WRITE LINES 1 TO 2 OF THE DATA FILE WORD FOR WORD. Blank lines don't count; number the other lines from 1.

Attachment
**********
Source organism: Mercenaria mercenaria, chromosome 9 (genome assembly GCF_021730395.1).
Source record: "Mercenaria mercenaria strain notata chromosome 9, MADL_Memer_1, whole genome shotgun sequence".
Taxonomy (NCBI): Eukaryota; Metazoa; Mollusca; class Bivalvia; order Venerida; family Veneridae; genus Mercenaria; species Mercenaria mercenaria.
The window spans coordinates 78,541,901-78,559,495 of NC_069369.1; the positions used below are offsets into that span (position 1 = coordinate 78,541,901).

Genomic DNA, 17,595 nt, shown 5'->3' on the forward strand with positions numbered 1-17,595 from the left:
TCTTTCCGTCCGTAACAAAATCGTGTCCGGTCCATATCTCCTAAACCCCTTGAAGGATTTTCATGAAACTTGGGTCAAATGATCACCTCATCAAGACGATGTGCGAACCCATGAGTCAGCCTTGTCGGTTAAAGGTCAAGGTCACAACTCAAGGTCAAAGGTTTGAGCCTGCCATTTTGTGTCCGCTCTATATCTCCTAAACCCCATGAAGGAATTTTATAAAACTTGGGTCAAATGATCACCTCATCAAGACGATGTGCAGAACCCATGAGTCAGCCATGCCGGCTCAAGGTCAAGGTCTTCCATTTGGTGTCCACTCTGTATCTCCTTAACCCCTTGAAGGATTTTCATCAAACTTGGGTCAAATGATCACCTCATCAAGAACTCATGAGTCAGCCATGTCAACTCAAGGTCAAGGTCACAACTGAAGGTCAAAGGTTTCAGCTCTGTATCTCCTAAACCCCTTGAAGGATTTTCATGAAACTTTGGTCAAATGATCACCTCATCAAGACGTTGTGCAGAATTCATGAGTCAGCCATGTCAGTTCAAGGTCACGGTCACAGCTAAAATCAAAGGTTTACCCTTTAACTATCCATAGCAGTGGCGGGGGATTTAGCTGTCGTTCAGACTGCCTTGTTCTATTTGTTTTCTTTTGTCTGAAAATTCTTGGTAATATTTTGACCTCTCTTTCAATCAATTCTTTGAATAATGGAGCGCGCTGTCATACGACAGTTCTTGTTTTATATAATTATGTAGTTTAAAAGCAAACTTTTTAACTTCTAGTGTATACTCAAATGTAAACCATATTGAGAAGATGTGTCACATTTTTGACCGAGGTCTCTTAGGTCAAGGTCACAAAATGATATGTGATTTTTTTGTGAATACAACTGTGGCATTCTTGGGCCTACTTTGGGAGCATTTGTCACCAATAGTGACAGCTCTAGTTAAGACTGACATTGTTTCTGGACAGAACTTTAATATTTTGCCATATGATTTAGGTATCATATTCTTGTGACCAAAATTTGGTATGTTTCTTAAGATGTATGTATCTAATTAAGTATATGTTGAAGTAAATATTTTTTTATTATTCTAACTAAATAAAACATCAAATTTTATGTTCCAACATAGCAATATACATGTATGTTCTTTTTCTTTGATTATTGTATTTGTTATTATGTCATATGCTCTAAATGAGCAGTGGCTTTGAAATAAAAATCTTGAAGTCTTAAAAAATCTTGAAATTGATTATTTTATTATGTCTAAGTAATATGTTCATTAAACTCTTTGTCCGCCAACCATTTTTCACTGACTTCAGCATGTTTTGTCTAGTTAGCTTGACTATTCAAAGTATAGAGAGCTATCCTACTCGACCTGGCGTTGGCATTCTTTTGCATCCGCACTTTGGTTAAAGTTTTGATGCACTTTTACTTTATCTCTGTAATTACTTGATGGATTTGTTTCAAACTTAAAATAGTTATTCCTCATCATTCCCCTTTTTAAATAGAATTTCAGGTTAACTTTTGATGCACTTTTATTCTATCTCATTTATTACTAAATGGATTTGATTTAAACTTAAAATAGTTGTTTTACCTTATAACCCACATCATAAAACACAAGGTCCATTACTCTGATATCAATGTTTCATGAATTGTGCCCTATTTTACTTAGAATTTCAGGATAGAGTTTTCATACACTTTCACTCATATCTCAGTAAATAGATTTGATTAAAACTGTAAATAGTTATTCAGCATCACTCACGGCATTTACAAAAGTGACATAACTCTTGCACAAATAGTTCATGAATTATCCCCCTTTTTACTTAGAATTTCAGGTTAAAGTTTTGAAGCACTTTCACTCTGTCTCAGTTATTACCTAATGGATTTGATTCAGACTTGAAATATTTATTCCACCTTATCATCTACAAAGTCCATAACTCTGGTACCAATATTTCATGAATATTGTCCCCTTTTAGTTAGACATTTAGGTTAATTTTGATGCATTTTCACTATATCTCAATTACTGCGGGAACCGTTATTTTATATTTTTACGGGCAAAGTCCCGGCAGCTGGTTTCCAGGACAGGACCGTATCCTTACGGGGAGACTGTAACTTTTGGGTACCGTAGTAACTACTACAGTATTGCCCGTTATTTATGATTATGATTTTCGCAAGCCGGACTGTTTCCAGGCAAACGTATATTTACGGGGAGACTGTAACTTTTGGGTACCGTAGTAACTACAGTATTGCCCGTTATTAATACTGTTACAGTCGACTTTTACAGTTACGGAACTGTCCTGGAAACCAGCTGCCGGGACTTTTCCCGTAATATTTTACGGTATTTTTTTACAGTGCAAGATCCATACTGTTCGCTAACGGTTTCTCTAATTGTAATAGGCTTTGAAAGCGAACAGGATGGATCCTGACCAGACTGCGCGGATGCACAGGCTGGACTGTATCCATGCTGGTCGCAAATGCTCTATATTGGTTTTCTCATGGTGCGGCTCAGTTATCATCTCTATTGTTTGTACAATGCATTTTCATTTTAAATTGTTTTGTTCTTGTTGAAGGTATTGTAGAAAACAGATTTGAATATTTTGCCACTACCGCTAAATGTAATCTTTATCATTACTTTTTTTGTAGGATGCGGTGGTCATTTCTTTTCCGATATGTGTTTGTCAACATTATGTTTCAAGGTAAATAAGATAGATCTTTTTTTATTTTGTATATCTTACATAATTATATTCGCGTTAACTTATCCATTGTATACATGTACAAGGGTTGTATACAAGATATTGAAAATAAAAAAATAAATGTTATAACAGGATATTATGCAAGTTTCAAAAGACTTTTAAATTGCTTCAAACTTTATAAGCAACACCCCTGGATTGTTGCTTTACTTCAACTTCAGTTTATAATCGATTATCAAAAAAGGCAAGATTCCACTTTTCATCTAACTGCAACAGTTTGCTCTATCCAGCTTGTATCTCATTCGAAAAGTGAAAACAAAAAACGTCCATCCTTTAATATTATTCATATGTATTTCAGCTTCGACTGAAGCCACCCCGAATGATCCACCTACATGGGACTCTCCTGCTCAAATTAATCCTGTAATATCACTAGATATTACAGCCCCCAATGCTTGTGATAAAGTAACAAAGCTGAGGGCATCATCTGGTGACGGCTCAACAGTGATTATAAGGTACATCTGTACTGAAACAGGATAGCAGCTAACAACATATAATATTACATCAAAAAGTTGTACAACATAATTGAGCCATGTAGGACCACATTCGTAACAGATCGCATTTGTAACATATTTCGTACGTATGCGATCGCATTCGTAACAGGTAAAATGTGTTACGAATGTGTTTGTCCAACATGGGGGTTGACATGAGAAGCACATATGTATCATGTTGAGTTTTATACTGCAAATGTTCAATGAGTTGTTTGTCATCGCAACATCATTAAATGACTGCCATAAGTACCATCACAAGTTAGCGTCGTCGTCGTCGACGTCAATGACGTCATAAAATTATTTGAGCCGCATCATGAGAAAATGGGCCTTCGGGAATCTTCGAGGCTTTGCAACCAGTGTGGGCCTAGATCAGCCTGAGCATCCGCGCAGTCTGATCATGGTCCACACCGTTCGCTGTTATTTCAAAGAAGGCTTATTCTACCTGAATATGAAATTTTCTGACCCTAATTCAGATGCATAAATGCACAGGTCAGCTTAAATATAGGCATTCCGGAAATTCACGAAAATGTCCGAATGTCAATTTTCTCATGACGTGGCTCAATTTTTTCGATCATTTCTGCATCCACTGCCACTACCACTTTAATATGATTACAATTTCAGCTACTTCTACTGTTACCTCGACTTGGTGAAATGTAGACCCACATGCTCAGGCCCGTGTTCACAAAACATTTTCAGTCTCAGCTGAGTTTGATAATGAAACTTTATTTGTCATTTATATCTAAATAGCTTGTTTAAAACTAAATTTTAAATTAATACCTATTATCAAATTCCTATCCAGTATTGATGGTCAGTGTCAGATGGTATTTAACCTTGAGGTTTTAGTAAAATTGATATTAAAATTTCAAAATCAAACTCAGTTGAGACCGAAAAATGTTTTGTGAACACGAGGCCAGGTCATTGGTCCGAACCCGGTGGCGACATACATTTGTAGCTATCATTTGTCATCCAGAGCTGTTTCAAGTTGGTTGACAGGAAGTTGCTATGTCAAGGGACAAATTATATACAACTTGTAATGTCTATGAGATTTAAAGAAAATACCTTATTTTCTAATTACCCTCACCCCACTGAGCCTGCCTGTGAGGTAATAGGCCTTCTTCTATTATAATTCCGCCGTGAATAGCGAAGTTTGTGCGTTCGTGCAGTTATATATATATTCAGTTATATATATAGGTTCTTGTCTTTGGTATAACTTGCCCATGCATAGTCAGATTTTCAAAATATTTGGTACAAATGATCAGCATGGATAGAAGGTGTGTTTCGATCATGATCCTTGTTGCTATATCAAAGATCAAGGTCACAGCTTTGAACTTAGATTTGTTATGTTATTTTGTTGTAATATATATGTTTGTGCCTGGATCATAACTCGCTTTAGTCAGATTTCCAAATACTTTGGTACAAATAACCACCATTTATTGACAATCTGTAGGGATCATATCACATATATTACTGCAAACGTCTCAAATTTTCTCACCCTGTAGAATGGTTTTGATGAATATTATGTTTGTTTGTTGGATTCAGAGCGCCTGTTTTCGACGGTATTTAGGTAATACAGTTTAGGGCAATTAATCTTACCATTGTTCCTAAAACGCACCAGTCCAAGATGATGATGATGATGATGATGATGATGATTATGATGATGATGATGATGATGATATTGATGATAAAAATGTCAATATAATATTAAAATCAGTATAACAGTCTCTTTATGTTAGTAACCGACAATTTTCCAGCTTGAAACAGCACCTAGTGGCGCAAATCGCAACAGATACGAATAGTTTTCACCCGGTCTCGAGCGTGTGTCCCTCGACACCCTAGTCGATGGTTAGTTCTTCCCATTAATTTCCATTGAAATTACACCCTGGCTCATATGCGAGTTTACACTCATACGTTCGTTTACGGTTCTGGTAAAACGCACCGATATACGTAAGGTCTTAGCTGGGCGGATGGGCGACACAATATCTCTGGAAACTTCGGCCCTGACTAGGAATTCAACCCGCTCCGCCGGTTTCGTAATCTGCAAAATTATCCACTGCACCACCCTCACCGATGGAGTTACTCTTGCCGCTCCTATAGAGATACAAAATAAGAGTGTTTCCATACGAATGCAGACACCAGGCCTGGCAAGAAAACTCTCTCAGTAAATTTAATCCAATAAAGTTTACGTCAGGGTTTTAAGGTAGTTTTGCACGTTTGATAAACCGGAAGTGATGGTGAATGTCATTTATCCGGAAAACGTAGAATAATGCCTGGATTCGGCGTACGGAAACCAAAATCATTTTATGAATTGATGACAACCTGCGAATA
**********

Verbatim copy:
Source organism: Mercenaria mercenaria, chromosome 9 (genome assembly GCF_021730395.1).
Source record: "Mercenaria mercenaria strain notata chromosome 9, MADL_Memer_1, whole genome shotgun sequence".